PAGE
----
Recently, there has been concern expressed over the increase in reported infections caused by S. aureus strains producing the Panton-Valentine Leukocidin (PVL) toxin. Infections caused by these strains are more likely to have deleterious consequences for affected patients. PVL can be expressed by meticillin-sensitive or meticillin-resistant strains of S. aureus. Internationally, PVL containing MRSA strains have been isolated from animals in the USA but, to date, none have been detected in livestock or companion animals in the UK.
MRSA and companion animals
MRSA has been isolated from companion animals in particular cats and dogs, but also from horses and in rabbits. MRSA isolates that are indistinguishable from each other have been recovered from companion animals and humans in contact with them, suggesting that they represent the same strain. It is not known, however, if MRSA is increasing in prevalence in companion animals in the UK or to what degree animals can form a reservoir of the organism that could pose a risk to man or other animals. The Animal Health and Welfare Strategy for Great Britain identifies that Defra has a role to play in diseases and infections of companion animals and in particular must have regard for the risk that they pose as transmitters of disease to humans.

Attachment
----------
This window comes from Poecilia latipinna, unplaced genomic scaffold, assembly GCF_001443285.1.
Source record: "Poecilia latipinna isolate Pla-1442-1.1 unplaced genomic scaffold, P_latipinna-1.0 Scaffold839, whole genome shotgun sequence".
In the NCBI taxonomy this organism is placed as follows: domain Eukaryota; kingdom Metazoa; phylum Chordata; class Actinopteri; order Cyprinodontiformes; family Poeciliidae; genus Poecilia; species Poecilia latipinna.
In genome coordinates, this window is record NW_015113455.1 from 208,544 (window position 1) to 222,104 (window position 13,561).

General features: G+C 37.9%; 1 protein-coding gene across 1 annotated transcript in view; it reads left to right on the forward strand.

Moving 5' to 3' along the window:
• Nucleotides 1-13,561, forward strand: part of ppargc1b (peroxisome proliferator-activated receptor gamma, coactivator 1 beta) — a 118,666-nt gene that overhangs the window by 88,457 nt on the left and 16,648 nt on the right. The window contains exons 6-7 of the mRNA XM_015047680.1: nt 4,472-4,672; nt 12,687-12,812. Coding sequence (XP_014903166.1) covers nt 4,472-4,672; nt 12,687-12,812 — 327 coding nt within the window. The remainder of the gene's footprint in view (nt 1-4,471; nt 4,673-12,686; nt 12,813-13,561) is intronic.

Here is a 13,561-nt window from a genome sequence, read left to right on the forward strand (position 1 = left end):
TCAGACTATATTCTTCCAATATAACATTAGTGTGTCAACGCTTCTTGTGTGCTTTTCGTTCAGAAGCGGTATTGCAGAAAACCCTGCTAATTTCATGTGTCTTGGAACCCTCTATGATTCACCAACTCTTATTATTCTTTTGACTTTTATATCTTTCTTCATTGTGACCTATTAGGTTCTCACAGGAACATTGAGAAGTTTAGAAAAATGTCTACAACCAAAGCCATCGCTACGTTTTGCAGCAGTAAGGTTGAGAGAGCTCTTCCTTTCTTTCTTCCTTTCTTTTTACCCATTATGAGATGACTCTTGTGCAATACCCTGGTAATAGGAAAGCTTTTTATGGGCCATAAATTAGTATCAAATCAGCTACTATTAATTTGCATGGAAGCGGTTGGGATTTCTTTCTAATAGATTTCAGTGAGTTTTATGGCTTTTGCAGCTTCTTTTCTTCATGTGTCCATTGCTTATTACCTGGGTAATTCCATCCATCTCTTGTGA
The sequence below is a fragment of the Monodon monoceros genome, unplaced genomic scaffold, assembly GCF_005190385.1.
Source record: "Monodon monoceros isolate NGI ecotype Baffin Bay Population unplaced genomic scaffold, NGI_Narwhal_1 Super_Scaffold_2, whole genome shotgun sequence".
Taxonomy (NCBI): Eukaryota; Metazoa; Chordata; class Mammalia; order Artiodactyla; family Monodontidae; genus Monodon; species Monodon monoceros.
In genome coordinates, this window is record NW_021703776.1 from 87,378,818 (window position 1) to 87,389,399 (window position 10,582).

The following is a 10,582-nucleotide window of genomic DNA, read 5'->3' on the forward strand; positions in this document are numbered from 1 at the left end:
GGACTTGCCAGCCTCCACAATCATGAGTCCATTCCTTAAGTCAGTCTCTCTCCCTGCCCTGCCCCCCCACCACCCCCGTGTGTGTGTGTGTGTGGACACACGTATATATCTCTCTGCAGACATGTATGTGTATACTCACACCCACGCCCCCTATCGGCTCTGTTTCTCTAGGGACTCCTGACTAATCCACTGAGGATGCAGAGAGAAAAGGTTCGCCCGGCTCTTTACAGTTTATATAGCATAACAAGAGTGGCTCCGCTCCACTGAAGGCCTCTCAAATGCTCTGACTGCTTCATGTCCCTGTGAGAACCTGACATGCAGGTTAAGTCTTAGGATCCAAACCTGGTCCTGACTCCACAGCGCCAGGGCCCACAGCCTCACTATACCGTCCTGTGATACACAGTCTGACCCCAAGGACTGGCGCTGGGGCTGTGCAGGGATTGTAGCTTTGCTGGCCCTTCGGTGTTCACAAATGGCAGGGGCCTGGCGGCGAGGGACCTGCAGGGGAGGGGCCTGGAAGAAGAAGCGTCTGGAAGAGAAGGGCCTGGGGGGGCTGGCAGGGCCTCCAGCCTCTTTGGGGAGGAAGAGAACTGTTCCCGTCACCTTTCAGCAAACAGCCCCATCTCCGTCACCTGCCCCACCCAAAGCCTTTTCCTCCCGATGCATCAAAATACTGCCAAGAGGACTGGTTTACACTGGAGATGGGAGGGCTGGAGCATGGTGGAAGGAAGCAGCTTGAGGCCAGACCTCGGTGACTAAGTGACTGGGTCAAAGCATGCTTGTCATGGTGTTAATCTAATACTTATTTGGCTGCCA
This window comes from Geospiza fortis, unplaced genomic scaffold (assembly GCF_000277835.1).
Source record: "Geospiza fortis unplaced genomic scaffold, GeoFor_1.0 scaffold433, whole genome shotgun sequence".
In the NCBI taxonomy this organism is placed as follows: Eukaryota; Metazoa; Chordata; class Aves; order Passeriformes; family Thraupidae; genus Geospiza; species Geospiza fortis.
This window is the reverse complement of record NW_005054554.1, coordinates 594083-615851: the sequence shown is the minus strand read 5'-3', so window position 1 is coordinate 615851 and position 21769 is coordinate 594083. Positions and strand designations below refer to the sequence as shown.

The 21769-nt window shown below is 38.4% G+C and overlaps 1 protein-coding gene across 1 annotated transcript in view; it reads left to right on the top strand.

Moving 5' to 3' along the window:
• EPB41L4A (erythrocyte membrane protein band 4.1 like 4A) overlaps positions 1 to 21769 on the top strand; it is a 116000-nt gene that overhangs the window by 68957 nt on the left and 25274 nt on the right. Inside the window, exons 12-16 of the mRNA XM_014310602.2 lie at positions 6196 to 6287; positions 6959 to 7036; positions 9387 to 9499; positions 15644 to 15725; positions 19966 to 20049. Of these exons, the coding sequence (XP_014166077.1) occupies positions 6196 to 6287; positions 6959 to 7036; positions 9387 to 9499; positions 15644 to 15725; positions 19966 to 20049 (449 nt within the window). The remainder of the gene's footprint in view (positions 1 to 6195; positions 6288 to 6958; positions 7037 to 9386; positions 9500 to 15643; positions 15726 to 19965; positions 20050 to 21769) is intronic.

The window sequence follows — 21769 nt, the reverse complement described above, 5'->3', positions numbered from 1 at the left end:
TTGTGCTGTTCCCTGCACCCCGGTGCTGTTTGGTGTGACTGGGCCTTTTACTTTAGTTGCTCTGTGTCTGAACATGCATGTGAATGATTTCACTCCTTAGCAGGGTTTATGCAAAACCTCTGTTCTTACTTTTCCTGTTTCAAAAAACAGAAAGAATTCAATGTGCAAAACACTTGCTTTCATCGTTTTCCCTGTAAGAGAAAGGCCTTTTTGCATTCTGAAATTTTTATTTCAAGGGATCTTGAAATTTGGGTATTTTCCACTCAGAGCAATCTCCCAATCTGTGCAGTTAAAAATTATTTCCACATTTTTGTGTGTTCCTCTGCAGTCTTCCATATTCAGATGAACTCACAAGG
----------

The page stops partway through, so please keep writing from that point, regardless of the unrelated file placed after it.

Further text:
The strategy also highlights the need for working in partnership. In this regard, and recognising that the industry has primary responsibility for taking this forward, considerable progress in several areas has been made since the establishment of DARC’s MRSA subgroup. This progress, in addition to measures that Defra is taking forward, is described below.
MRSA and companion animals – research
Defra has commissioned a research project at The Royal Veterinary College (RVC), London that is currently investigating aspects of the epidemiology of MRSA in companion animals, focussing upon risk factors for MRSA related disease. This project began in September 2005. The data collection phase of the project will be successfully completed in March 2007, with 100 cases and 100 controls having been recruited. Results from the project are expected to appear in the peer-reviewed literature in due course. In addition, an industry-funded project investigating the prevalence of MRSA in companion animals is due to be undertaken by the RVC shortly. Further work at the RVC is focussing on the general area of infection control in veterinary hospitals.